One of four surviving originals of Magna Carta is housed in Lincoln Castle. There is another 800 years of history at this remarkable place – visits by kings and queens, of plague, economic turns, the English Civil War, and more. The buildings in the bailey are more recent construction – a courthouse and a prison existed there in the 17th century. The red brick building above was a prison completed during the 19th century, and when we visited, the tents were placed for a University of Lincoln graduation celebration.

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Soldiers on the battlements in the 1190s wouldn’t have had this view

The white timber-framed house on the left (now the Tourist Information Center) sits on the corner of an old road known as Ermine Street. This was a main north-south road since Roman times. Need to get to York? Turn left/north and the road will pass through the old Roman gate – the Newport Arch. The road south took medieval travelers all the way to London.

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Ruins of the 3rd century Roman gate – the Newport Arch

Historic places never get old, do they? 🙂

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Charlene Newcomb is currently working on Book III of her Battle Scars series, 12th century historical adventures filled with war, political intrigue, and a knightly romance of forbidden love set during the reign of Richard the Lionheart. There will be more to come, so sign up for Char’s Newsletter. It will be used – sparingly – to offer exclusive content and and to let you be the first to know about special offers.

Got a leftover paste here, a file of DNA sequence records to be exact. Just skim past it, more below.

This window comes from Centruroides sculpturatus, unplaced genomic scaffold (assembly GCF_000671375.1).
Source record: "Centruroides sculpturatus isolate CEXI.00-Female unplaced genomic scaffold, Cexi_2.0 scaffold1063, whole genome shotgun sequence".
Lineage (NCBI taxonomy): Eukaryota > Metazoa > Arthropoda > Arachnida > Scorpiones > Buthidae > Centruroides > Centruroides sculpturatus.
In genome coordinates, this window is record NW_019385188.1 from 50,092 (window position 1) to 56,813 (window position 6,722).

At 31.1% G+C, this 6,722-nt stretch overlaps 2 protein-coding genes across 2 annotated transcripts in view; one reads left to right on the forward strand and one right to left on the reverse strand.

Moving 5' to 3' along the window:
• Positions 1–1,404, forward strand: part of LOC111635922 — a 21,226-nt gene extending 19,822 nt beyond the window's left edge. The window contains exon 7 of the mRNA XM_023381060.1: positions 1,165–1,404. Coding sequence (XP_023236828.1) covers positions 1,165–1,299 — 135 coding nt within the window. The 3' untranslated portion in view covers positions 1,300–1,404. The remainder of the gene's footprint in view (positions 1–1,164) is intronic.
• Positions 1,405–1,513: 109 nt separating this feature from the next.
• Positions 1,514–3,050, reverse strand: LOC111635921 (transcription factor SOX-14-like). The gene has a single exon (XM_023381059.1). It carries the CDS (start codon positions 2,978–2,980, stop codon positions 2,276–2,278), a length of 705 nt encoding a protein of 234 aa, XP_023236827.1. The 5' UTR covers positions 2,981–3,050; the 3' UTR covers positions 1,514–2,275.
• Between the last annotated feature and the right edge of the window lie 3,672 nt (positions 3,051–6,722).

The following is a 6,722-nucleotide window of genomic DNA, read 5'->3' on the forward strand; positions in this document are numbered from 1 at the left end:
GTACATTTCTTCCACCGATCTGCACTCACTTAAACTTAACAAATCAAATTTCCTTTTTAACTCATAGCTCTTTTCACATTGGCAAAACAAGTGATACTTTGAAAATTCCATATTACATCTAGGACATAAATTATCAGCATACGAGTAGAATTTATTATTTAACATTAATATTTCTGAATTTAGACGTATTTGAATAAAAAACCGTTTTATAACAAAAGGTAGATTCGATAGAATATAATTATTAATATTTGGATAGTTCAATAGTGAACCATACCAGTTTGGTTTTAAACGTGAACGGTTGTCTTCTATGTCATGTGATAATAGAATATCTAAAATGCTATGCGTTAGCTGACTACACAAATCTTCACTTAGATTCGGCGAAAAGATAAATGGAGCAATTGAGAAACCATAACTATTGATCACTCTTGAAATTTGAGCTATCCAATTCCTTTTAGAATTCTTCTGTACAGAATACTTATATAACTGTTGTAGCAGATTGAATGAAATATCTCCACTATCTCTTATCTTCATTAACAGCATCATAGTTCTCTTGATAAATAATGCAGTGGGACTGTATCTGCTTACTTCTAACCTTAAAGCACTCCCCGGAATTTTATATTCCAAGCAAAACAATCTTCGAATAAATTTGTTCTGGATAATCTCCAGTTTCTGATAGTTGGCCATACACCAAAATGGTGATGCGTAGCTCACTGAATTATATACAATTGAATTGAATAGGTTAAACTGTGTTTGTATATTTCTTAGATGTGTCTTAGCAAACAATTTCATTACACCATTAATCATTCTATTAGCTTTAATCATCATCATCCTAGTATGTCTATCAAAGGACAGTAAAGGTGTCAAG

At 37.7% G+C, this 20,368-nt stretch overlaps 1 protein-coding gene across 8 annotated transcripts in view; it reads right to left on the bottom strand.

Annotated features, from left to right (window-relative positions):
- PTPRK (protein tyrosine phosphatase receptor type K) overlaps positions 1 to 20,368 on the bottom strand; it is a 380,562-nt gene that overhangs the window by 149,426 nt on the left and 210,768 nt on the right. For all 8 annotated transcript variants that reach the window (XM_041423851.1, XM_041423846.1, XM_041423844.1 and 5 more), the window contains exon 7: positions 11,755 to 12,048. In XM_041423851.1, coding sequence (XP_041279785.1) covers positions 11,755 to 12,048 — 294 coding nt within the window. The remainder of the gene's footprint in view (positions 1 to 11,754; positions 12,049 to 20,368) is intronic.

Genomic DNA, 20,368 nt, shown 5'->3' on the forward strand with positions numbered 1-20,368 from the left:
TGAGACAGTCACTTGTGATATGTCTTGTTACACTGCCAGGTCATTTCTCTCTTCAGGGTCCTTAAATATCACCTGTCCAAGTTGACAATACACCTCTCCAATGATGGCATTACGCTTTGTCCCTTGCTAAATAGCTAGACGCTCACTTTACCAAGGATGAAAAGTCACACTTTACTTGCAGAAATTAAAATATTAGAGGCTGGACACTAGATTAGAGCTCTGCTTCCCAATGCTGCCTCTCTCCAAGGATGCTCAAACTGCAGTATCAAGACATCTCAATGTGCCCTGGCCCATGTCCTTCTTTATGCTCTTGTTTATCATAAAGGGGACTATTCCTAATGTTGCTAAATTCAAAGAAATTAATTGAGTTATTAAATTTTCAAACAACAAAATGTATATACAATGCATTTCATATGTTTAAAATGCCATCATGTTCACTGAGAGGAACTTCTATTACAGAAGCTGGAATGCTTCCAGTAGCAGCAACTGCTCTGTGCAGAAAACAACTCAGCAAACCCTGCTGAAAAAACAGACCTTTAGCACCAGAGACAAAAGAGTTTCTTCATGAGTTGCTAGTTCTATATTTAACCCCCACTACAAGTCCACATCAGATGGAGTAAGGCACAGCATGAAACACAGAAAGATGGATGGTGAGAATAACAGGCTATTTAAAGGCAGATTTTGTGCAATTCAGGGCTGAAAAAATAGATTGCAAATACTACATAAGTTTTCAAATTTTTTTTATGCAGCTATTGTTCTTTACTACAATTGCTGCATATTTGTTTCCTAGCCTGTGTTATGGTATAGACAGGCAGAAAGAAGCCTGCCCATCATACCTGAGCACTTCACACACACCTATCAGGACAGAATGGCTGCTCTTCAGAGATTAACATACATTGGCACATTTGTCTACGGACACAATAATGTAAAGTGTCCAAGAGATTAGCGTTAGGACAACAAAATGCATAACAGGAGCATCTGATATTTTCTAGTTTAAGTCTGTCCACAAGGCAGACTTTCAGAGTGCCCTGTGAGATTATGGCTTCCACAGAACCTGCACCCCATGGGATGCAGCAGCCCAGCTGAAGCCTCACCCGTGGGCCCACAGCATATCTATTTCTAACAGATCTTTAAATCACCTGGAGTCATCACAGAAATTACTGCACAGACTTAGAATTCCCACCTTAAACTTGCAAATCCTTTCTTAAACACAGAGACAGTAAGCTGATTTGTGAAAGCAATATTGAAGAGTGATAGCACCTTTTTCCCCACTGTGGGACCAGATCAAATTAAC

B.R.A.G. Medallion awarded to For King and Country

5fd8e47ed036ac5eb5bd484b32302357-1-2Thank you, indieBRAG! I am thrilled For King and Country has been awarded the B.R.A.G. Medallion.

B.R.A.G. is the Book Readers Appreciation Group. Indie-published books are put through a tough review process. As indieBRAG notes on their website:

This entails an initial screening to ensure that the author’s work meets certain minimum standards of quality and content…  If it passes this preliminary assessment, it is then read by a selected group of members drawn from our global reader team. In both the initial screening phase and, if appropriate, the subsequent group evaluation phase, each book is judged against a comprehensive list of relevant literary criteria.

Indie authors need your support. If you are looking for a good read amongst the 100,000+ titles debuting on Amazon each month, check out those that have been vetted through indieBRAG’s review process. Leave a review on Amazon; rate books on Goodreads. This can help others discover a new author.

Check out all the honorees (by genre).
 I bet you might find a new book and a new author to love. And while you’re there, go find For King and Country and Men of the Cross in the Historical Fiction section. Order through the Amazon link on indieBrag to help indieBRAG get credit for the sale.

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Charlene Newcomb is the author of the Battle Scars series, 12th century historical adventures set during the reign of Richard the Lionheart. There will be more to come, so sign up for Char’s Mailing List. It will be used – sparingly – to offer exclusive content and and to let you be the first to know about special offers.

A shout-out from Sharon Kay Penman

 

me and Sharon Kay PenmanAugust slipped past and I never managed to mention that the lovely Sharon Kay Penman mentioned both For King and Country and Men of the Cross on her blog at the end of July. Sharon writes: